Known for its beauty and power, lightning is a natural phenomenon that has always fascinated people. Without modern scientific equipment, ancient cultures used religion and mythology to provide an explanation for such a spectacular event. Today, more is understood about lightning, but there are still plenty of mysteries we've yet to unravel. So, what exactly is lightning?
Formation of thunderclouds
Lightning is produced by special clouds called cumulonimbus clouds. These clouds are formed when warm air from the ground rises through the cooler air in a regular cumulus cloud. The warm air makes the cloud grow taller and taller until it looks like a dark, menacing tower that reaches way up into the sky.
Water is an electrical conductor. As warm air rises up through the thundercloud, the water trapped in the air bumps into the water in the ice particles of the cloud. Anyone who has scuffed their socks across a carpet and touched a doorknob knows that when charged particles are rubbed together, static electricity is formed. As the warm, positively-charged air climbs higher and higher, more static electricity is built up within the cloud. Over billions of collisions, the electrical buildup becomes so great that the cloud can’t contain it anymore and it has to be released.
When the static buildup is released, it’s released in a spectacular manner. A single bolt of lightning can contain up to a billion volts of electricity and heat the air around it to over 50,000 degrees Fahrenheit. That’s hotter than the surface of the sun!
Most lightning occurs within the cloud between the positive charge at the top and the negative charge at the bottom. Every now and then, depending on the strength of the electrical charge, lightning can escape the cloud and make its way to the ground.
Lightning is so powerful that it superheats the area around the bolt — causing rapid expansion of the surrounding air. The air expands so quickly that it creates a shockwave accompanied by a loud boom. The stronger the shockwave, the longer the thunder rumbles.
Although thunder and lightning happen simultaneously, you’ll see the lightning before you hear thunder. Lightning travels at the speed of light, which is almost instantaneous for any two spots on Earth. Thunder travels at the speed of sound, which is about 1,000 feet per second depending on temperature and air density. So, to determine the distance of a thunderstorm, count the seconds between the time you see the lightning flash and hear the thunder. Every five seconds is approximately one mile. If you can count to 10 before you hear thunder, it means the storm is about two miles away.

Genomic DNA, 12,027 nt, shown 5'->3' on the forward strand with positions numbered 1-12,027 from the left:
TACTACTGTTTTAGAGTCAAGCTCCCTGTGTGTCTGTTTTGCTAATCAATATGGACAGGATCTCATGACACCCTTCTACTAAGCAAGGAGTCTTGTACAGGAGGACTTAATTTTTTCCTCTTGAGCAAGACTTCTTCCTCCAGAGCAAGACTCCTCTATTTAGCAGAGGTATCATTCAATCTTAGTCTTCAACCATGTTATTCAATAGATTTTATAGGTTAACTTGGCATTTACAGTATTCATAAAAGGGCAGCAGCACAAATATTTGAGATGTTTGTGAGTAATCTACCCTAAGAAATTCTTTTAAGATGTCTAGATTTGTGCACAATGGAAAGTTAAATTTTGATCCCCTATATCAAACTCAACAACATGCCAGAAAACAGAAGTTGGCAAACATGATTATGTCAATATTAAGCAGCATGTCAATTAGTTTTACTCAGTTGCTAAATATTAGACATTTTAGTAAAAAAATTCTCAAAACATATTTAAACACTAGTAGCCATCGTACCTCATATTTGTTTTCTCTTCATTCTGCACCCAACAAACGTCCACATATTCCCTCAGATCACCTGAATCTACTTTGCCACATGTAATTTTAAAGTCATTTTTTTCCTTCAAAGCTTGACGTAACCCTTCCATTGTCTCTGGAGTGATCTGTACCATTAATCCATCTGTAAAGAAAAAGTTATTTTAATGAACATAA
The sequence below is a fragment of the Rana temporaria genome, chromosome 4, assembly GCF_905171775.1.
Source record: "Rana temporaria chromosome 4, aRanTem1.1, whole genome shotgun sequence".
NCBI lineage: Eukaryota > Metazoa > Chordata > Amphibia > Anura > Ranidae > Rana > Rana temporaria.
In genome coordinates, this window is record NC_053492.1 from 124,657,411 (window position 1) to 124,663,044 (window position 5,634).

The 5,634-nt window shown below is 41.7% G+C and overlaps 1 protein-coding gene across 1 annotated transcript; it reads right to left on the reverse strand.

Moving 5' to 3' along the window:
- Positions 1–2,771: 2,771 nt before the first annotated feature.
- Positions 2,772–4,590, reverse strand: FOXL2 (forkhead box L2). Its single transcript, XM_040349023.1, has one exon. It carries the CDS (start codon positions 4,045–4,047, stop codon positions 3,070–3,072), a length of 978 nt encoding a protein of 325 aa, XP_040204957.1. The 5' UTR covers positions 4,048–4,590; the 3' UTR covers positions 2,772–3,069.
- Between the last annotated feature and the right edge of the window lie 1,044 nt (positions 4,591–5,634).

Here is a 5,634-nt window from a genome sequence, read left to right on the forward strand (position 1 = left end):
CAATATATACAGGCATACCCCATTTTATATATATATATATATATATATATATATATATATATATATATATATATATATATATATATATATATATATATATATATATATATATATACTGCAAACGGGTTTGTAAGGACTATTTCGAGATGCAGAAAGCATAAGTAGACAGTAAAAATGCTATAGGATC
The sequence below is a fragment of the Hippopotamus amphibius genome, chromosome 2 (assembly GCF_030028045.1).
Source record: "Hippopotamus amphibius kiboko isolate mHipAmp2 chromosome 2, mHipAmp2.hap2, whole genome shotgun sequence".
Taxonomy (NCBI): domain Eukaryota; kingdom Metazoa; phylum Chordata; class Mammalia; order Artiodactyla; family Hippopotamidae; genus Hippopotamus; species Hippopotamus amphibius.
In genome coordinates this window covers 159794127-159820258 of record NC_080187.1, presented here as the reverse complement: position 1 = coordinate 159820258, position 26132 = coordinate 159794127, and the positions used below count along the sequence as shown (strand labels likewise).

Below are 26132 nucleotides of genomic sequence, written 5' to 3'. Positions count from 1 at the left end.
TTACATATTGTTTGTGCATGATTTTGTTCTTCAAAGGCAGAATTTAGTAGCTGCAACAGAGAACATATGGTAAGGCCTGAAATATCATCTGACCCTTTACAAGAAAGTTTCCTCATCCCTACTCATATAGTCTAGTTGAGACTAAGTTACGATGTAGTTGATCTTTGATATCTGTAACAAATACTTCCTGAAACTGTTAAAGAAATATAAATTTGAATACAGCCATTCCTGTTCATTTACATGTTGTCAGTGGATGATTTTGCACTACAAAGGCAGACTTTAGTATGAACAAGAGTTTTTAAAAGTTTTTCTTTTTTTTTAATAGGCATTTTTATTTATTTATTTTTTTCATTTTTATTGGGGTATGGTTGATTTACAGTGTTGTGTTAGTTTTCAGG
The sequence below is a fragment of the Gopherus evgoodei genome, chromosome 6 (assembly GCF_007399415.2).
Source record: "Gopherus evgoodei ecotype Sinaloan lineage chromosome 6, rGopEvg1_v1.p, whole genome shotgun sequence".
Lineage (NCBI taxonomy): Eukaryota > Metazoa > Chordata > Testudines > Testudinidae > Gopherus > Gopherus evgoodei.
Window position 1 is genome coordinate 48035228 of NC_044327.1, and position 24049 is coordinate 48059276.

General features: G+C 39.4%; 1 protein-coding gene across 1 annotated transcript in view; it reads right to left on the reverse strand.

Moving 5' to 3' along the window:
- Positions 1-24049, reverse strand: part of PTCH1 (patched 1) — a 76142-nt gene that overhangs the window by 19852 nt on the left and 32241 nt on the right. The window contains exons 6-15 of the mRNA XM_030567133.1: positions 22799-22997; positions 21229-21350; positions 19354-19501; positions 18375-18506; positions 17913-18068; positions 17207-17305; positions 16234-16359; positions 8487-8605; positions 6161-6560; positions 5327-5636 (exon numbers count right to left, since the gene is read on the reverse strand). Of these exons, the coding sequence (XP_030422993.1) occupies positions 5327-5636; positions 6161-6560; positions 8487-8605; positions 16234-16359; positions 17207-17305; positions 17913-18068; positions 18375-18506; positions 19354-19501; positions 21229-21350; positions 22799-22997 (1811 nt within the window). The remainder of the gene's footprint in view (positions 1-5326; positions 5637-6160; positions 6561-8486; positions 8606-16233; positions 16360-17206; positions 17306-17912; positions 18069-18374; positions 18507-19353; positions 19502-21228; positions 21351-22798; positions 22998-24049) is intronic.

At any given moment, there are over 2,000 thunderstorms happening around the world. That's roughly 100 lightning strikes per second. Warm, humid places such as Africa and South America experience the most lightning strikes of any place on Earth. In the United States, Florida experiences the most lightning activity in the country.
Lake Maracaibo in Venezuela has the distinction of being the most lightning-friendly place in the world. The lake experiences 260 storm days per year with an average of 28 strikes per minute. People travel from all over to experience the unique phenomenon of the Catatumbo Lightning.
Being struck by lightning
Although lightning strikes the ground 100 times per second worldwide, there’s a very low probability you will be struck. It’s estimated that there’s a one in 1.2 million chance of being hit by lightning in any given year.
Although it’s rare, it does happen. Luckily, despite the power of a lightning bolt, 90% of people who are struck by lightning survive the encounter. It just might not be the most pleasant experience of their lives.